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The Annual 'Fill The Mayflower For Manna' Food Drive Returns

Bob Barrett

If you drive by the Cordova Mall in Pensacola before 7 p.m. on Tuesday you’ll see a big Mayflower Moving van parked out front. It’s there for the annual Fill The Mayflower Food Drive for Manna Food Pantries. For the last decade the Monday and Tuesday before Thanksgiving has been dedicated to this campaign. Manna’s Executive Director De De Flounlacker says this year they are asking for quality as well as quantity. "We're hoping to fill up this Mayflower truck, that's [about] 15,000 - 20,000 pounds of food, and that's wonderful. But the other thing that we want to do [is] be sure that we're putting good food in the bags that we give out. So we don't need cake mixes and cookies and that kind of thing...we're looking for healthier food to give out to the hungry."

Over a third of the food distributed by Manna goes to children, and during the Fill The Mayflower Drive, area schools usually show up with food they’ve collected for the campaign. "[It's so wonderful] that these children all across Escambia, and Santa Rosa too, but especially Escambia County the district always does a food drive in conjunction with this. And I'm always amazed at some of our schools that are probably in more [economically challenged] neighborhoods are the ones that tend to give the most food." Floulacker says last year, Manna Food Pantries helped feed over 8,400 area children.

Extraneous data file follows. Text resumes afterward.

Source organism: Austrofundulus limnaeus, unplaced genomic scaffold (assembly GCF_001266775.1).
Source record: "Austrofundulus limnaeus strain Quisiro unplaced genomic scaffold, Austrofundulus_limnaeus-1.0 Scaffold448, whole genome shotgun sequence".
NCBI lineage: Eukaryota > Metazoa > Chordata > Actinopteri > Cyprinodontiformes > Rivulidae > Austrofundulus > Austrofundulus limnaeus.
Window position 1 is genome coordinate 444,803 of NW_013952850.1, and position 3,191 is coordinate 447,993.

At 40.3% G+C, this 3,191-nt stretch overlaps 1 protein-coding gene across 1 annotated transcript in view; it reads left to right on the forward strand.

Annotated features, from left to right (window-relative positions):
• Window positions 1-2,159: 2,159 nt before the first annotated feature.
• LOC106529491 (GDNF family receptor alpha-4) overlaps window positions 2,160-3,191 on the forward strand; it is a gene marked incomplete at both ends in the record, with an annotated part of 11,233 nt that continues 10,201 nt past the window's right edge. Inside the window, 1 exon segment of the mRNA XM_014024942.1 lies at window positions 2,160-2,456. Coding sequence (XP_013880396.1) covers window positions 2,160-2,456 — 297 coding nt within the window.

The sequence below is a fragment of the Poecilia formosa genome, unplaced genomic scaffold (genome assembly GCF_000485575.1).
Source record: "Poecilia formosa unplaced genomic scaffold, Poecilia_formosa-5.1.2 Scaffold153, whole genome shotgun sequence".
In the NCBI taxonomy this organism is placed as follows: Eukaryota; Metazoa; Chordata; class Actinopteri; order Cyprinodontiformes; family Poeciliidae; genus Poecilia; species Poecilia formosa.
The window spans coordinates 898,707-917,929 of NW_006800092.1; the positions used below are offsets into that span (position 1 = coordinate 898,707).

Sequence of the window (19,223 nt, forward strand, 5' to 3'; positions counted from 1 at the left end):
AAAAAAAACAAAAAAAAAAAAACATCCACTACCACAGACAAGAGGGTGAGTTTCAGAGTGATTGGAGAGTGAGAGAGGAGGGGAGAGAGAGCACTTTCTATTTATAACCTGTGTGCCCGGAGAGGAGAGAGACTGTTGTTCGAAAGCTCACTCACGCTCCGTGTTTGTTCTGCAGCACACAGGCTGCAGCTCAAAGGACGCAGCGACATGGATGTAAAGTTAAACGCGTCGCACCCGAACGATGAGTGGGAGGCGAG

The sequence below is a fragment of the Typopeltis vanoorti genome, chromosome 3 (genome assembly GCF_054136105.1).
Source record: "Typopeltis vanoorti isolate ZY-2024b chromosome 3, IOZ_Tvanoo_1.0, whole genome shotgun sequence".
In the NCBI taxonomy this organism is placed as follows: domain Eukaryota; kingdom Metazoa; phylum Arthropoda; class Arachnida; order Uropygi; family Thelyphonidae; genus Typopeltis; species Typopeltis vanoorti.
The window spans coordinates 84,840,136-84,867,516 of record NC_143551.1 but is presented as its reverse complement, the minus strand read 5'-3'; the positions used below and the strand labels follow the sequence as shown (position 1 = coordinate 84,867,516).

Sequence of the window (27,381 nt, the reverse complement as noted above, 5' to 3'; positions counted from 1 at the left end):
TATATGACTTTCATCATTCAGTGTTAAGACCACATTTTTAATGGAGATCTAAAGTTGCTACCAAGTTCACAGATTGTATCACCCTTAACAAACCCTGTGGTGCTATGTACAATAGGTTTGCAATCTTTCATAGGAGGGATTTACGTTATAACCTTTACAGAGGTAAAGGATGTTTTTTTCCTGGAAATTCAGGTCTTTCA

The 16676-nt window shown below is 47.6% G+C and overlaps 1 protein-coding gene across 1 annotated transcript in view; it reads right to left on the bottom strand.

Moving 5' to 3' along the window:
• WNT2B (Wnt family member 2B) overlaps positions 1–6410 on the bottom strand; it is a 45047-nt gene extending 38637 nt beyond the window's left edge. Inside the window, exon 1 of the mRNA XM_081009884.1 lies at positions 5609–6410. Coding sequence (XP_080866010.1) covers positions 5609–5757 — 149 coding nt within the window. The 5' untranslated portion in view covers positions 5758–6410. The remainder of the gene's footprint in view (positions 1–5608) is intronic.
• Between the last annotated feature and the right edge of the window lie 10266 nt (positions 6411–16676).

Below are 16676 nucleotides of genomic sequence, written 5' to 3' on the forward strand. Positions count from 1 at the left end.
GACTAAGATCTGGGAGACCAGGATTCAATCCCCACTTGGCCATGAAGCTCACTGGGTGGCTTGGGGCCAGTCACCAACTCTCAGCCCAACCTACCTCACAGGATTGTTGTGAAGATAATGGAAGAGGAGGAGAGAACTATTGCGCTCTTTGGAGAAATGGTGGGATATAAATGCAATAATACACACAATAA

The drive runs both Monday and Tuesday from 7 a.m. until 7 p.m. in the mall parking lot just off Ninth Avenue. "All you have to do is pull up. You even need to get out of your car. Just pop the trunk  or open your door and we've got volunteers here who will get [the food] for you. You can also make a cash donation. And I just want to remind everybody that every bit counts. It doesn't matter how big or how small [the donation] is, every bit counts. So if you give us a dollar, we're going to make that work. If you give us five dollars, we can provide food for a whole day for somebody in need."

And this year, the big moving van that Manna uses has another meaning besides the play on words of the Mayflower Thanksgiving connection. After almost four years, Manna Food Pantry will be moving into its new location on E Street next week. "For the last three and a half years my office has had wheels on it" said Flounlacker. Manna's headquarters were heavily damaged in the floods that hit the area in April of 2014. Since then the food bank has worked out of construction trailers and RV's at their Gonzales Street site. The move to the new location has begun and should be complete before the end of the month.

Flounlacker says if you’d like to stop by and help fill the mayflower before 7 p.m. on Tuesday, canned vegetables are needed as well as tuna and canned meats like chicken. And of course, peanut butter. If you’d like to make a cash donation to the drive, you can do that in person or at the website mannahelps.org.

Bob Barrett has been a radio broadcaster since the mid 1970s and has worked at stations from northern New York to south Florida and, oddly, has been able to make a living that way. He began work in public radio in 2001. Over the years he has produced nationally syndicated programs such as The Environment Show and The Health Show for Northeast Public Radio's National Productions.